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Hilltop 50/70 Baseball Proposal

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Presentation on theme: "Hilltop 50/70 Baseball Proposal"— Presentation transcript:

1 Hilltop 50/70 Baseball Proposal
Calendar of events Introduction October 7th Discussion November 11th Final Vote December 9th

2 50/70 Proposal - Rational Reasons
Bring Hilltop into the next generation of modern baseball post the age change from 5 years ago. Cal Ripken Baseball incorporated the division change three years ago with immediate success. Surrounding Districts within Cal Ripken have made the switch leaving little options for tournaments at the 46/60 division. Little League’s message on September 27th they are moving to a 50/70 division for ages 11,12 and 13 in 2013. Hilltop now has field space allocation to hold 50/70 baseball at Steel Field and Glendale field. Player Safety players are older, equipment is better and our field has become to small to handle the progress over last five years. Player Development goal is a smoother transition from 46/60 to 50/70 to 60/90 than in the past where players went directly from 46/60 to 60/90.

3 50/70 Proposal – Bench Mark Tournament Options
11 and 12 Tournament options in 2012 at 46/60 12u LLH Memorial Day weekend tournament canceled due to lack of teams. 12u Ridley area tournament that began on June 16th. – participated 11u AMLL area tournament that began on June 19th – participated. 11u/12u NELL tournament ran concurrent to districts at both age groups. – no participation. 12u DHLL tournament from July 7th to July 16th. - no participation - Cooperstown week into States 11/12U DHLL “B” tournament from July 16th to 23rd – no participation. (Note that AMLL, NELL and DHLL are all little league affiliated teams within their district 19) District 9 - neighbor district in Cal Ripken Aston Valley, Chi Chester, Unionville, Neither Providence, Brookhaven, BYC Both 11u and 12u Districts were 50/70. BYC and Brookhaven each had a “B” team at 12u, so they played a three game district championship to go to states. Hilltop Defeated Brookhaven 25-0 in States in four innings. All leagues play in house at 50/70 with the exception of BYC that has both 50/70 and 46/60 divisions as they have 15 total teams.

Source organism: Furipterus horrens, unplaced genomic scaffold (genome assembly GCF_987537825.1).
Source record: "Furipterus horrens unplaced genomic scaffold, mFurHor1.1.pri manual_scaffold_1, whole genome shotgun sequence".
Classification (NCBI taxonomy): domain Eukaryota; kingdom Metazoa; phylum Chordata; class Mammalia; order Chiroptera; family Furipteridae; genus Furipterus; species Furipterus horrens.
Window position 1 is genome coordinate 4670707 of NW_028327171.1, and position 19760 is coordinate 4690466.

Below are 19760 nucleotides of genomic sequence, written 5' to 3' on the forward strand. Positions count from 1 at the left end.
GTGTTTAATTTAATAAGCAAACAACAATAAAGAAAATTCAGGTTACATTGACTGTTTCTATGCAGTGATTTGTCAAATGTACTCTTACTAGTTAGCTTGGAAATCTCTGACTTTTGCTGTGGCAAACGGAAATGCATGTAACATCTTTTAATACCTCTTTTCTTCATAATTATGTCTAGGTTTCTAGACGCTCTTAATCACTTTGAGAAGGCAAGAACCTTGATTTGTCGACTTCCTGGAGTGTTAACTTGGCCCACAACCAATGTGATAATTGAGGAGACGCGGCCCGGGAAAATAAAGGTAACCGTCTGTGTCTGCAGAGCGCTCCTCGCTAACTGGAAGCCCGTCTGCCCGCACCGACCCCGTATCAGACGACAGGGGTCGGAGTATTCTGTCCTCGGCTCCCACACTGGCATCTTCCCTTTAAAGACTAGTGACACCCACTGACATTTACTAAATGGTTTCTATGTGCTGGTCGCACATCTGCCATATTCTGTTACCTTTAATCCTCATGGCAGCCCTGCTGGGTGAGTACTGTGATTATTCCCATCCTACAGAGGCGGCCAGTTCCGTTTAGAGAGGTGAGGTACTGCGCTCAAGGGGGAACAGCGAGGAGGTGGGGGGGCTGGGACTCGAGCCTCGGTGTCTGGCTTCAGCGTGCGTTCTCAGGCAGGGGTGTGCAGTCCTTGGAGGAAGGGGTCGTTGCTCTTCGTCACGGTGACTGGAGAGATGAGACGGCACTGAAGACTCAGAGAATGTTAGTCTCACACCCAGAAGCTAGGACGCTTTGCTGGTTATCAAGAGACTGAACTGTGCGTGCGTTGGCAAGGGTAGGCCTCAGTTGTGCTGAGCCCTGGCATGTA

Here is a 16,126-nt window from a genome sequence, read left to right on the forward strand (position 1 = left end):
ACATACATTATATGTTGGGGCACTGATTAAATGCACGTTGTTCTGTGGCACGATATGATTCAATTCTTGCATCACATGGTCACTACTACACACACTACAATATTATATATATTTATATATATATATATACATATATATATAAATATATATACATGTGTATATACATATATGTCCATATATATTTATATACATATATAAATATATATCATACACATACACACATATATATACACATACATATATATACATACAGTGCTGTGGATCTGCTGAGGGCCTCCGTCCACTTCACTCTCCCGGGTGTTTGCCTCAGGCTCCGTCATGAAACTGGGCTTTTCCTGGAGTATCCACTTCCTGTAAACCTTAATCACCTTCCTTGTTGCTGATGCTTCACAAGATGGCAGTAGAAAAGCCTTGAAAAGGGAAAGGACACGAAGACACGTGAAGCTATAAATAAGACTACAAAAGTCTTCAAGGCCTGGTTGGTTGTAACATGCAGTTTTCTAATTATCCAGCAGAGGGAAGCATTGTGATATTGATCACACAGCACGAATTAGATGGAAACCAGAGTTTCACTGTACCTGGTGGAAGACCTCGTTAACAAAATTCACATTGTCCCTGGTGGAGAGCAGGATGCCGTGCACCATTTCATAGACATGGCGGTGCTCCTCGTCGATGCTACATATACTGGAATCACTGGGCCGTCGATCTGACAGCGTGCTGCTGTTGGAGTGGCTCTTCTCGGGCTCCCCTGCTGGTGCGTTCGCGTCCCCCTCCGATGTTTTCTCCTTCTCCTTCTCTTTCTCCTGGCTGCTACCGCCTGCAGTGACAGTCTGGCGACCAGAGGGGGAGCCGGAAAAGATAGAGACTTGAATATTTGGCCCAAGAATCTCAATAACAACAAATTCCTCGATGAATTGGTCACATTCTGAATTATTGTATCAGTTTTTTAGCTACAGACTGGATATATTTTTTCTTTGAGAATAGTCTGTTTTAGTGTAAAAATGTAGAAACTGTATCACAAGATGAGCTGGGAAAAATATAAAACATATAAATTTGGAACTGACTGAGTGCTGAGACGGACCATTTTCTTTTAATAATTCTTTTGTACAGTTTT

4 50/70 Proposal - Rules Rules proposal
- taken from UMBA and BYC current rules as guide Rule Definition Field Size Bases 70ft Pitching Rubber 50ft Bat Barrel Size 2 ¼ (no big barrel) Weight/Length No more than 33 inches Base Running Leads Yes Head First Slides Max Per inning Unlimited Steal's home Batters 5 run rule Batting Extra Hitter Cages Bunting Allowed Butcher Bunts No Games Number per Division 10 (from BYC) Extra Innings If timer permits over 1.75hrs Length of Games six innings Infield Fly Pitching Max inning per game 3 Max inning per week 6 Max pitchers per game 75 Must pitch consecutive innings Bulks - Until May 1st Warnings unless excessive / umpire can remove. - After May 1st one warning per pitcher and then enforced.

5 50/70 Proposal - Bench Mark Rules